COLLEGE PARK, Md. — When Randy Edsall was hired as Ralph Friedgen’s successor at the University of Maryland in January, he knew he was inheriting a talented team.
The challenge wasn’t necessarily in developing those players, but in getting them to buy into his philosophy and teaching them his schemes.
Edsall, primarily seen as a defensive guy, has seen more promising work out of his offensive unit rather than his defense over the first eight days of preseason camp.
“Defensively, I’m not as happy or pleased or as far along in that assessment and that evaluation of the people we’re going to need,” Edsall said Tuesday at Maryland’s media day. “There’s a lot of unanswered questions from a defensive standpoint.”
Maryland’s defense lost its leading tackler from the past three seasons — linebacker Alex Wujciak — as well as linebacker Adrian Moten and defensive coordinator Don Brown, among others, after last season.
The Terps return junior defensive lineman Joe Vellano and senior Kenny Tate, who was moved from safety to the “star” position, a hybrid between linebacker and safety.
Todd Bradford took the reins as defensive coordinator after spending the past three seasons at Southern Mississippi.
The defense still has talent despite the losses of its previous coordinator and a few seniors, but living up to Edsall’s lofty goals is the real test.
“I have a level of expectation that is very, very high,” Edsall said. “I don’t know if we’ll ever get to that level, but we’re going to keep shooting for it, because no matter where we get to, that level of expectation will always go higher.”
Offensively, Maryland is spearheaded by quarterback Danny O’Brien, who earned ACC Rookie of the Year honors last season after throwing for 2,438 yards, 22 touchdowns and just eight interceptions. Davin Meggett, last year’s leading rusher (658 yards, four touchdowns), returns along with D.J. Adams, who led the Terps with 11 touchdown runs.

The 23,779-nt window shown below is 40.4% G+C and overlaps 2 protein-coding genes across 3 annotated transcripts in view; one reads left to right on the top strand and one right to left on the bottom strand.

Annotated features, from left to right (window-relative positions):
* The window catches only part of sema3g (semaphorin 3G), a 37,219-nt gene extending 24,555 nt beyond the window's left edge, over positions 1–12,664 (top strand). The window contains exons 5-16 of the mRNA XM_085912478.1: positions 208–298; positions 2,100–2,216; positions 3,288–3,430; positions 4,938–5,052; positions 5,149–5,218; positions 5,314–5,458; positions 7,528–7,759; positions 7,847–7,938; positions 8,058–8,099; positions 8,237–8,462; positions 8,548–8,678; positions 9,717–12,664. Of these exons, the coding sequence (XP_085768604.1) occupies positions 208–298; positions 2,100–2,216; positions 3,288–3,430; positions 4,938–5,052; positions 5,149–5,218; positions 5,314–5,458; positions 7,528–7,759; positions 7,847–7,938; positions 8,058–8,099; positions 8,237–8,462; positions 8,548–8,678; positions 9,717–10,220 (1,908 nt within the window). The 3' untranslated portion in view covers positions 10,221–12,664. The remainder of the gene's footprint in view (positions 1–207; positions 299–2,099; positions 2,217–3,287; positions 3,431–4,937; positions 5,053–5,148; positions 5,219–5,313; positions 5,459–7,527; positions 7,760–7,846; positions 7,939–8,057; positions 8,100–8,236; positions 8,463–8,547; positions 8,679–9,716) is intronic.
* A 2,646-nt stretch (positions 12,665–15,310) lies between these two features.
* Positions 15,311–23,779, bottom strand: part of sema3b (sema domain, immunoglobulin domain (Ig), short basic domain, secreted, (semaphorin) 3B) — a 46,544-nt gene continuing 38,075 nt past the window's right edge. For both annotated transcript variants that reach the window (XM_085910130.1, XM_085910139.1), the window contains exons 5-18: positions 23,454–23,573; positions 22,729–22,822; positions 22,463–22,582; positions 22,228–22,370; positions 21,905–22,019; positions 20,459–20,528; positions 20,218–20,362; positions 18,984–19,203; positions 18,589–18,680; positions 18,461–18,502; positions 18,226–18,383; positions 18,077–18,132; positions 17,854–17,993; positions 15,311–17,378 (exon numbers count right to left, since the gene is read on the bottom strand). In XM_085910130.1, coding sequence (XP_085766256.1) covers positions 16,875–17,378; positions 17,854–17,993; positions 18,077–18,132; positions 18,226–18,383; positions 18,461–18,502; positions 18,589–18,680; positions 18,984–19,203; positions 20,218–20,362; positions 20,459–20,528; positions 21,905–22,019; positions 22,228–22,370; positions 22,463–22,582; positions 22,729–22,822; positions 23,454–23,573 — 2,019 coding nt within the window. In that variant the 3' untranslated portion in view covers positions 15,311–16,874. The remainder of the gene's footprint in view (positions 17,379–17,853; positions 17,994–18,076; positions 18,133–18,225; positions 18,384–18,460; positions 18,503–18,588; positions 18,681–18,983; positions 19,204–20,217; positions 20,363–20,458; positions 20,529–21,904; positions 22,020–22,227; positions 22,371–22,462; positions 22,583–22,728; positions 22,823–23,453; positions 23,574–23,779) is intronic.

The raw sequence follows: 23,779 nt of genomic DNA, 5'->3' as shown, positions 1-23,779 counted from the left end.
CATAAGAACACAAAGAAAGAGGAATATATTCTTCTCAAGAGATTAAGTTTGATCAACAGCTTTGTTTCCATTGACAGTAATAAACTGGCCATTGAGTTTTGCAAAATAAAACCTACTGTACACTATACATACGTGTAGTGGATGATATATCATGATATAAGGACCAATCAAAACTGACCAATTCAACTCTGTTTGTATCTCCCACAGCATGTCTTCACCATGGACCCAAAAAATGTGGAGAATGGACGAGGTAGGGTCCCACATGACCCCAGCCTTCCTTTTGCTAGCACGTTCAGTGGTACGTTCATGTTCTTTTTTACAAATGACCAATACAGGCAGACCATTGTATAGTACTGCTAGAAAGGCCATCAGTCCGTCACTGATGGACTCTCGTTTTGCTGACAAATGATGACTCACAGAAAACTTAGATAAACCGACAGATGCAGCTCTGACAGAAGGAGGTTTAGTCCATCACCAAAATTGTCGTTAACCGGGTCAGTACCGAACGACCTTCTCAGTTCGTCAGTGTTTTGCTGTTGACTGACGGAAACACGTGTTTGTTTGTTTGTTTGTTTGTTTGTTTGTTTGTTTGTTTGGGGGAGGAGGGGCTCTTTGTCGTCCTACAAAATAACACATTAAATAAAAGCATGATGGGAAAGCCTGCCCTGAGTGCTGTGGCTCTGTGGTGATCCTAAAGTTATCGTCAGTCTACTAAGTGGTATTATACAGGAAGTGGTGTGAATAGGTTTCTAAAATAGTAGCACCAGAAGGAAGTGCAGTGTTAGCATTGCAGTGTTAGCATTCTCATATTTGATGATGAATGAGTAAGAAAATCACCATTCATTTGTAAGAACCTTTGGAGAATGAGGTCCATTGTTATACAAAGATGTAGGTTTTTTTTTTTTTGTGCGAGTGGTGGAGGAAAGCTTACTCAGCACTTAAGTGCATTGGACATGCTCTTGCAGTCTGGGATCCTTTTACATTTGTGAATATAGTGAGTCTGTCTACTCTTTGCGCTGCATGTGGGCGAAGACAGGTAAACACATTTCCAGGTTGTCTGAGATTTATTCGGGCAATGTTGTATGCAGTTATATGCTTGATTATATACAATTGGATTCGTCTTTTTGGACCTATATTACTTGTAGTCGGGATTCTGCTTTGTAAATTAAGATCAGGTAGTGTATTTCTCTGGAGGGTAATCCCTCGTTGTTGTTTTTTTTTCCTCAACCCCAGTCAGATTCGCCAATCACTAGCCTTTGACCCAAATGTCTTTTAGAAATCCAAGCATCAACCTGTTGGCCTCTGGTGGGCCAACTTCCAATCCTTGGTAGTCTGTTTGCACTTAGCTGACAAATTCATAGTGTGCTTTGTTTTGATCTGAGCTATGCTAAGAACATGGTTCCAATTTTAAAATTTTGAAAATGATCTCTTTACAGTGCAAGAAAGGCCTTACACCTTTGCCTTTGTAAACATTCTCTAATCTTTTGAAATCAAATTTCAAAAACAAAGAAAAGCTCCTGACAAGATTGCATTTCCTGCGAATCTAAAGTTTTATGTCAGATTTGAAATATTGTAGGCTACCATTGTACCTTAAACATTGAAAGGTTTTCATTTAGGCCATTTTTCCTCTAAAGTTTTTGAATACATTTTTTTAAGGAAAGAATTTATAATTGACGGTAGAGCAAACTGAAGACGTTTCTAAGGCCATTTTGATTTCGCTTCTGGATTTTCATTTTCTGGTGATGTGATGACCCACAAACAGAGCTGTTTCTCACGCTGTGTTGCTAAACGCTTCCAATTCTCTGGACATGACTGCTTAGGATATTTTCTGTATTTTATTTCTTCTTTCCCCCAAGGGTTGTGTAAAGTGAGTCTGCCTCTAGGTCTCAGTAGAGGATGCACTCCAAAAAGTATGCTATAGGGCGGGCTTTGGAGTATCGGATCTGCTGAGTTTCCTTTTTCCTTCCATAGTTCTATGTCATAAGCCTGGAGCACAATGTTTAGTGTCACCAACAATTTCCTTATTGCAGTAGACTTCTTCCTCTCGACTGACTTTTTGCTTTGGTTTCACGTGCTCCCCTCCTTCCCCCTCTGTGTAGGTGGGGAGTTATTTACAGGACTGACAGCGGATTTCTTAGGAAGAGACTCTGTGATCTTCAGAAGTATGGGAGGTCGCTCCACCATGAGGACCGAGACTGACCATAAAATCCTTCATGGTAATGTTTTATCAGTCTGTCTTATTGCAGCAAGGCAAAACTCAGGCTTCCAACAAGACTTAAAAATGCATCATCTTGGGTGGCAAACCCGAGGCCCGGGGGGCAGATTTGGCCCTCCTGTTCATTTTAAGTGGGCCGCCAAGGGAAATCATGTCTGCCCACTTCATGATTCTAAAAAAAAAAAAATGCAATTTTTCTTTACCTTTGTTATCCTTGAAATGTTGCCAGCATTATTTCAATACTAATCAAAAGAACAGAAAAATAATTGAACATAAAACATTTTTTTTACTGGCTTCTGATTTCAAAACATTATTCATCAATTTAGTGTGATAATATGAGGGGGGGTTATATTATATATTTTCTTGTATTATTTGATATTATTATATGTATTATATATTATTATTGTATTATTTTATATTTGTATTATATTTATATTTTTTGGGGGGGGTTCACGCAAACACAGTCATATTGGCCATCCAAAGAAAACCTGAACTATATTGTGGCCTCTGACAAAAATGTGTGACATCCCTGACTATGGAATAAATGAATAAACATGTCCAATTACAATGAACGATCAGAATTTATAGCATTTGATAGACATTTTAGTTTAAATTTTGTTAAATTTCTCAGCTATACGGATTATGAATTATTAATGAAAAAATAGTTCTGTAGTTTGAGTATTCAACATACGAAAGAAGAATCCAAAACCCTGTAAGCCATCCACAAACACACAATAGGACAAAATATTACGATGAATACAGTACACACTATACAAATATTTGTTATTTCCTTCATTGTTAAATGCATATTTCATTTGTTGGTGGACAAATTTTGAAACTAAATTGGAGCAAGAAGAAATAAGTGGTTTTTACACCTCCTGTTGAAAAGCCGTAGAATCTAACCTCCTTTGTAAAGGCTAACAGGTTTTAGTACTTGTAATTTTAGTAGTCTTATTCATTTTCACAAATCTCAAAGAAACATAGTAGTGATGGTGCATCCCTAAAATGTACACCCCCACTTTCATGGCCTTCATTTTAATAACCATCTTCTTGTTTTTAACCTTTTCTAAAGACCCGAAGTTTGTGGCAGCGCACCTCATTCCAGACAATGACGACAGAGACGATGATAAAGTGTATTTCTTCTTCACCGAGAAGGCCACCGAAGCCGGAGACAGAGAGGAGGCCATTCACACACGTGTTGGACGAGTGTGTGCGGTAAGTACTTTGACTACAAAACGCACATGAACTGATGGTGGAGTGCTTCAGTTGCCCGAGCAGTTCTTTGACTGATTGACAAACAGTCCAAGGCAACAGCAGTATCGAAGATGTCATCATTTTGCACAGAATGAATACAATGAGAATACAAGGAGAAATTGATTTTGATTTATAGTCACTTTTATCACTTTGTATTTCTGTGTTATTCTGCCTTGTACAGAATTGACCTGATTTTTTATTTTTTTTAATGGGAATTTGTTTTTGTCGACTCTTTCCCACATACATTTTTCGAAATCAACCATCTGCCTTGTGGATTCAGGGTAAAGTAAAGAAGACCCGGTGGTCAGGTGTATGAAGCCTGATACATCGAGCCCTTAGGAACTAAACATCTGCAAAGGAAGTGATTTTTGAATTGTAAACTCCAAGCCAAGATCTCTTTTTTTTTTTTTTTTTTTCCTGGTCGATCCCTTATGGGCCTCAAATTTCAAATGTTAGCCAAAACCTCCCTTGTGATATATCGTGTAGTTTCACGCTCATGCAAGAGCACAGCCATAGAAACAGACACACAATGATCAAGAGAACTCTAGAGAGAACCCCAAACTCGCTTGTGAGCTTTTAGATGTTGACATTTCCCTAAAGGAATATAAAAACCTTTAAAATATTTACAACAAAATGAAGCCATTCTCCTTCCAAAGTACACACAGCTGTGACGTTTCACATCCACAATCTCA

O’Brien lost his top target from last season, Torrey Smith, to the NFL draft, but Edsall has seen improvements in O’Brien’s game over the eight days of camp so far.
“I’ve seen him make some really big strides here the last couple of days,” Edsall said. “You show him things and say, ‘This will make you better,’ and he goes right to it and makes those corrections.”
The Terps had severe offensive-line problems during the 2009 season, but improved on them last season. This year, Edsall is satisfied with the top five linemen who will be protecting Maryland’s most important asset, but he still is unsure about who the backups will be.
“We’ll look at these guys playing left guard, left tackle and right guard, right tackle so we can determine if we can go with a true backup at guard or have one of the guards as a swing guy,” Edsall said. “Those are the things we’re going to find out.”
Despite the offense being ahead of the defense after the first part of camp, Edsall knows what his defense is capable of and made that point abundantly clear.
“I know, right now, as I sit here today, I know what we can do defensively,” Edsall said. “I know the skill set that we have and what we need and how we need to use our people to be successful.”
Maryland also lost offensive coordinator James Franklin to the head coaching job at Vanderbilt. That opened to the door for Gary Crowton, who spent the last four seasons as Louisiana State’s offensive coordinator and was part of the 2007 BCS championship.
There is a bevy of new coaching faces at Maryland — seven of the 11 assistant coaches will make their Terrapins debut Sept. 5, when Maryland hosts Miami in its season and Atlantic Coast Conference opener.
The depth chart is bound to change in some form or fashion. Eight days is hardly enough time for Edsall to evaluate all his new players.
“There will be some changes on the depth chart, but I’m not going to give those out right yet because we still have time to go through things,” Edsall said.